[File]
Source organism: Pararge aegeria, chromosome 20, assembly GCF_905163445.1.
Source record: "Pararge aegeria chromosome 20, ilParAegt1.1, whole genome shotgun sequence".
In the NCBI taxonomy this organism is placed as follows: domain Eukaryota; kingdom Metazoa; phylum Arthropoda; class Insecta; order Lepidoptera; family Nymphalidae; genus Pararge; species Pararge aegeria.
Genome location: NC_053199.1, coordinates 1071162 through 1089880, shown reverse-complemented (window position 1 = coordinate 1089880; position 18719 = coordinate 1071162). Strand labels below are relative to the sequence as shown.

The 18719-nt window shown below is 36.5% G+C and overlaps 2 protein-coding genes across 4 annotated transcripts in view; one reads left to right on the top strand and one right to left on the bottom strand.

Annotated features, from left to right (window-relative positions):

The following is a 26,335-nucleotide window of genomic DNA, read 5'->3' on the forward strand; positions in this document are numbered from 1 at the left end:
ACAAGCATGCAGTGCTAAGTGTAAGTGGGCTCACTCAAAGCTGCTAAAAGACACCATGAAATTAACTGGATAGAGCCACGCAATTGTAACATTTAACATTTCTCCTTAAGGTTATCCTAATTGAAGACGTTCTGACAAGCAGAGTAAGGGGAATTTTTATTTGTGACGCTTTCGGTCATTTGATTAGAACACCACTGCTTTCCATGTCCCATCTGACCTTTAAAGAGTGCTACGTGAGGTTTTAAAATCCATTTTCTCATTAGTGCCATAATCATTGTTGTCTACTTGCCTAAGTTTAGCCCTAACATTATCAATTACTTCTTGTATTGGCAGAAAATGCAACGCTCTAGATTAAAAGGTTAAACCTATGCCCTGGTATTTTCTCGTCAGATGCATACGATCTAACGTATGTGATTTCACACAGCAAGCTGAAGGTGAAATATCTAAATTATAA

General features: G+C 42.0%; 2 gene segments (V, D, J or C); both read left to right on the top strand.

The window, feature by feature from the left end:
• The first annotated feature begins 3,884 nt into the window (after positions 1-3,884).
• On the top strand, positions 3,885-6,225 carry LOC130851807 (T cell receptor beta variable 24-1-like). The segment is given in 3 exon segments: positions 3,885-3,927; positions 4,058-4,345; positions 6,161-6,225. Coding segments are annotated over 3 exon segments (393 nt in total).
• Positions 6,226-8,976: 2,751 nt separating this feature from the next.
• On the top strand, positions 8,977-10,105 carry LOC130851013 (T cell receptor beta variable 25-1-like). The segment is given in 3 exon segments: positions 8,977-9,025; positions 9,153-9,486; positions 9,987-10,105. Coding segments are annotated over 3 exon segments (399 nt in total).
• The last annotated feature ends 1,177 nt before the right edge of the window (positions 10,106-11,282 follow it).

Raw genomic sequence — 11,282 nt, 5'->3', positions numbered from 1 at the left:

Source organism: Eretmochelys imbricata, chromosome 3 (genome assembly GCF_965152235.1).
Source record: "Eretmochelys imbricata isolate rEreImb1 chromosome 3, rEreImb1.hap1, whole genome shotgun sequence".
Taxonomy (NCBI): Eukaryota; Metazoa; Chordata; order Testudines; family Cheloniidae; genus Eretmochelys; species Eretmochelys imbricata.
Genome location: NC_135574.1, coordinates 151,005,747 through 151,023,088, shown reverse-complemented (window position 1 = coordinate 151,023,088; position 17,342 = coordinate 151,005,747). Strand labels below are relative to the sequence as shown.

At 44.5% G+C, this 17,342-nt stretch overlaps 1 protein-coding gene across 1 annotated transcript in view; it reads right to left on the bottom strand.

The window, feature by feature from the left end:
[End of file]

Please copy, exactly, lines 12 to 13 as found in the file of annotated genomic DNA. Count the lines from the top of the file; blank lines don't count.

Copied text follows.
• On the top strand, positions 3,885-6,225 carry LOC130851807 (T cell receptor beta variable 24-1-like). The segment is given in 3 exon segments: positions 3,885-3,927; positions 4,058-4,345; positions 6,161-6,225. Coding segments are annotated over 3 exon segments (393 nt in total).
• Positions 6,226-8,976: 2,751 nt separating this feature from the next.